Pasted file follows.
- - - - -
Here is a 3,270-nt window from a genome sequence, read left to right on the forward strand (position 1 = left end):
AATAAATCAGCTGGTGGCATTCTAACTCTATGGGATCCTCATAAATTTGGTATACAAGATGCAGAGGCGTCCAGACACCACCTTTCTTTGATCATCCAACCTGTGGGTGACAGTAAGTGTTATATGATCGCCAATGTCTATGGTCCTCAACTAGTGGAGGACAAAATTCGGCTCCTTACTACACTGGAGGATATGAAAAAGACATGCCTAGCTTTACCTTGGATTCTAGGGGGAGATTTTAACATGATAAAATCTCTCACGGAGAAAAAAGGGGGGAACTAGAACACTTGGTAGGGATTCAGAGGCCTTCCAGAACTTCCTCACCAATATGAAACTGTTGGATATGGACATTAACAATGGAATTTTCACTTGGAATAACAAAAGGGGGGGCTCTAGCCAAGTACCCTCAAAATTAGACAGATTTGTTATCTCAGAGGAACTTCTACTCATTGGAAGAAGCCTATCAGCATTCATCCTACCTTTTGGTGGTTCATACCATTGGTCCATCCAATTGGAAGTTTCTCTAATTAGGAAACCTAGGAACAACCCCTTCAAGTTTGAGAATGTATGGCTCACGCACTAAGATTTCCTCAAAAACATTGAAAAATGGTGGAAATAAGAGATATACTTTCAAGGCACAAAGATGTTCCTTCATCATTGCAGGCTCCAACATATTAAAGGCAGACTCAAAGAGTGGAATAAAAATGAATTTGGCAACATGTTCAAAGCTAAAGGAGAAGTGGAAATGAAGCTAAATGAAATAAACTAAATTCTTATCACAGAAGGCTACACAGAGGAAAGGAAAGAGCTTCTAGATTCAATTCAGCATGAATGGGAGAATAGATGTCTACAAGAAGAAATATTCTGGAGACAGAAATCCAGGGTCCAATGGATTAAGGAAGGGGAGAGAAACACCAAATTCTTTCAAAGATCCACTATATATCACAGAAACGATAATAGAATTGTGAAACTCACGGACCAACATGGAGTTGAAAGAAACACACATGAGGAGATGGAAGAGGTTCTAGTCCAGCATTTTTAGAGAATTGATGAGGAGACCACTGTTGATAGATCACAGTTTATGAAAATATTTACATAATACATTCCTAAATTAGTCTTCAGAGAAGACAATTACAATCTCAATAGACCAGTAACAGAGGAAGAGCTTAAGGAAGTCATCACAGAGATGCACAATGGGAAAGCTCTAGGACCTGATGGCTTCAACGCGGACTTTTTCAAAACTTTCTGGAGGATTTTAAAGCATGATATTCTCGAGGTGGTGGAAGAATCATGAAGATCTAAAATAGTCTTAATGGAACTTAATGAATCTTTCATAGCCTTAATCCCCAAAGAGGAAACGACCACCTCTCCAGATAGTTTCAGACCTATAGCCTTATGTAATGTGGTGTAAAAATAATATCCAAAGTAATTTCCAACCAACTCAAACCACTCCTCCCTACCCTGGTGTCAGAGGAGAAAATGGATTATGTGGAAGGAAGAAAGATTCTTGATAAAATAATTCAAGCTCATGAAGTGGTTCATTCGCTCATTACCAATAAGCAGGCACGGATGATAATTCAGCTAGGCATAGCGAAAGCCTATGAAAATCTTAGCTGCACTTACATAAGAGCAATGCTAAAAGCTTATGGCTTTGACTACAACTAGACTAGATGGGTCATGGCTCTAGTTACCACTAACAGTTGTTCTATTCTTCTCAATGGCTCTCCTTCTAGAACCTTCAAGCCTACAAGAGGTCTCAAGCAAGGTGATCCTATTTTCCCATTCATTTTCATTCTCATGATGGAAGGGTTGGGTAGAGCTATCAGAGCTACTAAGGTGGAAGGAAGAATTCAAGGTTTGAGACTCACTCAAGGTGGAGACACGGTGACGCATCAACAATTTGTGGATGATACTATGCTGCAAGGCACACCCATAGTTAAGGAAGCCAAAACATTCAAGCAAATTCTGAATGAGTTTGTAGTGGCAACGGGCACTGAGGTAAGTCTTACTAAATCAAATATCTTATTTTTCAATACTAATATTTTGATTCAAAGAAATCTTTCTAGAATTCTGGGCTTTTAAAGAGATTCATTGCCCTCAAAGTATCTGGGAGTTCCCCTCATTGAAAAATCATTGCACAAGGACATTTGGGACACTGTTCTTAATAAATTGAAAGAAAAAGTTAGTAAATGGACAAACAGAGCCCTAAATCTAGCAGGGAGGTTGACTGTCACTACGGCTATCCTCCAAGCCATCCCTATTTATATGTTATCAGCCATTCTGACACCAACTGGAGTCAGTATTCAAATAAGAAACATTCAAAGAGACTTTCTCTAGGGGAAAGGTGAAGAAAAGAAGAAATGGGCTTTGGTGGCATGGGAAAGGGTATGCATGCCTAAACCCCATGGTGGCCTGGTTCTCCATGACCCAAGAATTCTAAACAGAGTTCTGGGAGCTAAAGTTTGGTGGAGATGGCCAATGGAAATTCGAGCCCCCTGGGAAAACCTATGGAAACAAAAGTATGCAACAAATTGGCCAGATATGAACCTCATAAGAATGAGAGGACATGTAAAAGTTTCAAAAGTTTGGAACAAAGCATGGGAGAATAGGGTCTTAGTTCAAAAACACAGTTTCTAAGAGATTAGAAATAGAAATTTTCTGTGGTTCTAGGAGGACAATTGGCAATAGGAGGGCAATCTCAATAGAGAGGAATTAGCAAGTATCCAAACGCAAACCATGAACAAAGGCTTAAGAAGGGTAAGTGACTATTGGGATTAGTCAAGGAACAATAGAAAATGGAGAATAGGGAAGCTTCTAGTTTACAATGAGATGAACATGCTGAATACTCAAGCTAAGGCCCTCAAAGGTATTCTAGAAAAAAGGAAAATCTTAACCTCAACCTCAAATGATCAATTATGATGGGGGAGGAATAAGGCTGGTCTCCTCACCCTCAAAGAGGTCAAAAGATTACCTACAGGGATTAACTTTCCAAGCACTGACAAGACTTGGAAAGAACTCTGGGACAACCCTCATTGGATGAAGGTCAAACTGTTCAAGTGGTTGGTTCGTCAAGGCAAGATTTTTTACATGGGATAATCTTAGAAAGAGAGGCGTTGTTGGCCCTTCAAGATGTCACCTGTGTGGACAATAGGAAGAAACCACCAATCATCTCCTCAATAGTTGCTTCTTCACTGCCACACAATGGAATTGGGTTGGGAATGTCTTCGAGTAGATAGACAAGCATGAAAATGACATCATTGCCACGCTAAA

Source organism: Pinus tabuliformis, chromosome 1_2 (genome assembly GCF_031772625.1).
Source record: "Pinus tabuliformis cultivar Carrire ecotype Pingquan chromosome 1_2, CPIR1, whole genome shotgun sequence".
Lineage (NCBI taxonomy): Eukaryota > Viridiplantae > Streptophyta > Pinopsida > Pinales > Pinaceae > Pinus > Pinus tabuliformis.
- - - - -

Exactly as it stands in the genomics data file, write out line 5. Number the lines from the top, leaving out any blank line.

Lineage (NCBI taxonomy): Eukaryota > Viridiplantae > Streptophyta > Pinopsida > Pinales > Pinaceae > Pinus > Pinus tabuliformis.